“In the past week, we’ve had reports of 14 lab-confirmed cases of norovirus and 12 hospitalizations,” said Laurel Riek, supervisor of the Lewis and Clark Public Health Licensed Establishment Program. “But we’re aware of almost 60 people in Helena who are showing symptoms.”
Norovirus is very contagious, and it can spread rapidly. It’s sometimes called stomach flu, although it’s not related to influenza. Most outbreaks occur in group settings, like nursing homes, assisted-living facilities, schools, and day-care centers.
Symptoms and Transmission
Norovirus symptoms typically include severe diarrhea, vomiting, nausea, and stomach pain. Other symptoms can include low-grade fever, chills, headache, muscle aches, and fatigue. The illness often begins suddenly, and symptom last from 12 hours to 5 days.
“Norovirus is spread by the fecal-oral route, which means you can get norovirus by accidentally getting tiny particles of diarrhea or vomit from an infected person in your mouth,” Riek said.
The most common ways norovirus spreads is through:
- eating food or drinking liquids that are contaminated;
- touching surfaces or objects that are contaminated and then putting your fingers in your mouth; and
- having direct contact with someone who’s infected, by caring for them or sharing food or eating utensils.
It takes only a few norovirus particles to make you very sick.
Studies have shown that you can spread norovirus for two weeks or more, but you’re most contagious when you have symptoms and for the first few days after they go away.
There’s no treatment for norovirus, but those who have it should drink plenty of liquids to keep from getting dehydrated. Symptoms of dehydration include urinating less often, having a dry mouth and throat, and feeling dizzy when standing up. Children who are dehydrated may cry with few or no tears and be unusually sleepy or fussy.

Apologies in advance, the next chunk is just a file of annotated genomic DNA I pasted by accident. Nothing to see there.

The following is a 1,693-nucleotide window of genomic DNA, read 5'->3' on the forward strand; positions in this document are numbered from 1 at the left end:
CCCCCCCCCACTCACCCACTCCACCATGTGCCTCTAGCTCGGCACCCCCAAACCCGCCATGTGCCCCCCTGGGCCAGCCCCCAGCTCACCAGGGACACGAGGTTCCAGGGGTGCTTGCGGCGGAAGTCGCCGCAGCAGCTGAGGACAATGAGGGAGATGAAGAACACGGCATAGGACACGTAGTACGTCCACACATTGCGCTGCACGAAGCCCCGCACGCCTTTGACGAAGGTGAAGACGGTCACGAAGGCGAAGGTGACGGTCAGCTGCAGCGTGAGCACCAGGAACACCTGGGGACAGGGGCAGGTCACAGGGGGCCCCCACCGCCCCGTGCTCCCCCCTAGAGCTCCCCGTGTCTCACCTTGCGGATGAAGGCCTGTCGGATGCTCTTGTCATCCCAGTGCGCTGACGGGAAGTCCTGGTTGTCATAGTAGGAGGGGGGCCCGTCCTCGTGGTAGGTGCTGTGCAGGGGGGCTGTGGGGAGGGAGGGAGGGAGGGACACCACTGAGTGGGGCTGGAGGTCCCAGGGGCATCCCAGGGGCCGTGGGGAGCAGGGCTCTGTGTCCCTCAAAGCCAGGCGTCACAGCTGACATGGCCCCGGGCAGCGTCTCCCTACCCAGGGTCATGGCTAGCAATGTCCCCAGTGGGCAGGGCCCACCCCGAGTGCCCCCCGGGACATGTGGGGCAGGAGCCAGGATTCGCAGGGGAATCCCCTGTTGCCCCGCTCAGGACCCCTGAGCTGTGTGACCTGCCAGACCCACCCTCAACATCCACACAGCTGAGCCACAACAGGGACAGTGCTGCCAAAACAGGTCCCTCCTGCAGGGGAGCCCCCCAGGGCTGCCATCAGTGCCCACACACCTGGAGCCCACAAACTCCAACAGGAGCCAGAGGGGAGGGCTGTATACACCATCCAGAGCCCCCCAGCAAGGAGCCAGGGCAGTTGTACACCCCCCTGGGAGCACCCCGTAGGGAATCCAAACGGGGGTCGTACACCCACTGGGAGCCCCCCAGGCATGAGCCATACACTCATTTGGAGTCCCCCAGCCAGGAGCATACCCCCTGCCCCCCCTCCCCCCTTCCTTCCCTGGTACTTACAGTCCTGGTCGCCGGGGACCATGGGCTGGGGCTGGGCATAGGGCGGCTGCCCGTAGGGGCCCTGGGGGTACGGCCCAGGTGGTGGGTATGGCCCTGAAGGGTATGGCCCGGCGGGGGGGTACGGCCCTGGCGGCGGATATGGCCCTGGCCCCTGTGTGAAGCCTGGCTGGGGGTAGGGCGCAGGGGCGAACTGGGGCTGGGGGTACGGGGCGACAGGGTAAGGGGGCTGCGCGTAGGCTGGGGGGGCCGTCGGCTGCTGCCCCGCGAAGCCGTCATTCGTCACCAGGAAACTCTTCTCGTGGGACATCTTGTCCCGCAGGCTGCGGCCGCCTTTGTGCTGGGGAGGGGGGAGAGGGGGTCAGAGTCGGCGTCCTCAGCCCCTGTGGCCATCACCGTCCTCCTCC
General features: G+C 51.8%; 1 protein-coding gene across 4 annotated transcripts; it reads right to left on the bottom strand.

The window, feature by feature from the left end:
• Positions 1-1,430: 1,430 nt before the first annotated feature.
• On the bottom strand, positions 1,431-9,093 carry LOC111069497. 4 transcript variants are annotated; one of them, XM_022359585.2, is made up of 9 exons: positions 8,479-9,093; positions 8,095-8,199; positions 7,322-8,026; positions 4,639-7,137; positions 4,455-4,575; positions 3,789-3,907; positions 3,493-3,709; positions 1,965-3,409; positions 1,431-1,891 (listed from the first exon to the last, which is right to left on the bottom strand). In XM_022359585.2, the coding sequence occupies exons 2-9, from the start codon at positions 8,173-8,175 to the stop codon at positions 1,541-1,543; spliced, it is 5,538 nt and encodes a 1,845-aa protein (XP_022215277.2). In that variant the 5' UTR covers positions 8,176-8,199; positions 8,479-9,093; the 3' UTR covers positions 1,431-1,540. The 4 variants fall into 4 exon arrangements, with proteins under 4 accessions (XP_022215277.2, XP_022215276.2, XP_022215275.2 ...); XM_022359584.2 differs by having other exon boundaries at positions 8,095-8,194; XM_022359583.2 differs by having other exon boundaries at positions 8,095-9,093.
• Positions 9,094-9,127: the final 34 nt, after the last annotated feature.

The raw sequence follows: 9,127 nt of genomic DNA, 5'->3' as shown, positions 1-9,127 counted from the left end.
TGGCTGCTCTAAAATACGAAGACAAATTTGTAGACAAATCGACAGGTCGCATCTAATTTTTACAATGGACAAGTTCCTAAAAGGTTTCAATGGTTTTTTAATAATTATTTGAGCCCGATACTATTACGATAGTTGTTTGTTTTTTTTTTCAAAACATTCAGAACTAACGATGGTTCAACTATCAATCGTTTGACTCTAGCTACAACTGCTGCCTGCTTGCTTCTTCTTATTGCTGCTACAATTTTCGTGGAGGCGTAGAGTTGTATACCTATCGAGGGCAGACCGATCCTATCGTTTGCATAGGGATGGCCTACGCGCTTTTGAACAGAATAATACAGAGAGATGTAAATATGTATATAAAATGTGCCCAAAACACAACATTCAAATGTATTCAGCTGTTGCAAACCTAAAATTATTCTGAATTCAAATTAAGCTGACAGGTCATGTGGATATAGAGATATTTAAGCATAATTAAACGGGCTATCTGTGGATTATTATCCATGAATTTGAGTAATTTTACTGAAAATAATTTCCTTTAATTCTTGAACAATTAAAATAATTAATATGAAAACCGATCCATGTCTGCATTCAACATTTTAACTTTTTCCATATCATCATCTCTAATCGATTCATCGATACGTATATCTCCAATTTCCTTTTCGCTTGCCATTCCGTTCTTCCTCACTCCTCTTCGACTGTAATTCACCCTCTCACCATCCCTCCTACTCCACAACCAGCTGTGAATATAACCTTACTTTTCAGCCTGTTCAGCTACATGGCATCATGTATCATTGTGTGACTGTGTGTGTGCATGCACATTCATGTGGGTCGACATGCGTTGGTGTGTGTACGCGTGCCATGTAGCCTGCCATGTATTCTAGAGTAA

Dehydration can be serious. If you think you or someone you’re caring for is severely dehydrated, call the doctor.
Steps to Prevent Norovirus
Here’s how you can help protect yourself from norovirus and reduce its spread in the community:
- Stay home when you’re sick.
- Wash your hands carefully with soap and water, especially after using the bathroom or changing diapers and always before eating or preparing food. Alcohol-based hand sanitizers are not sufficient.
- Do not prepare food for others while you have symptoms and for three days after you feel better.
- Clean and disinfect surfaces contaminated with vomit or diarrhea. Use a bleach-based household cleaner as directed on the label, or make a bleach solution by adding 5-25 tablespoons of bleach to a gallon of water.
- Promptly and thoroughly wash any clothing or linens that get contaminated with vomit or poop. Wash with detergent on the longest cycle and then machine dry.
For more information about norovirus, visit www.cdc.gov/norovirus. Or call Lewis and Clark Public Health at 406-457-8900.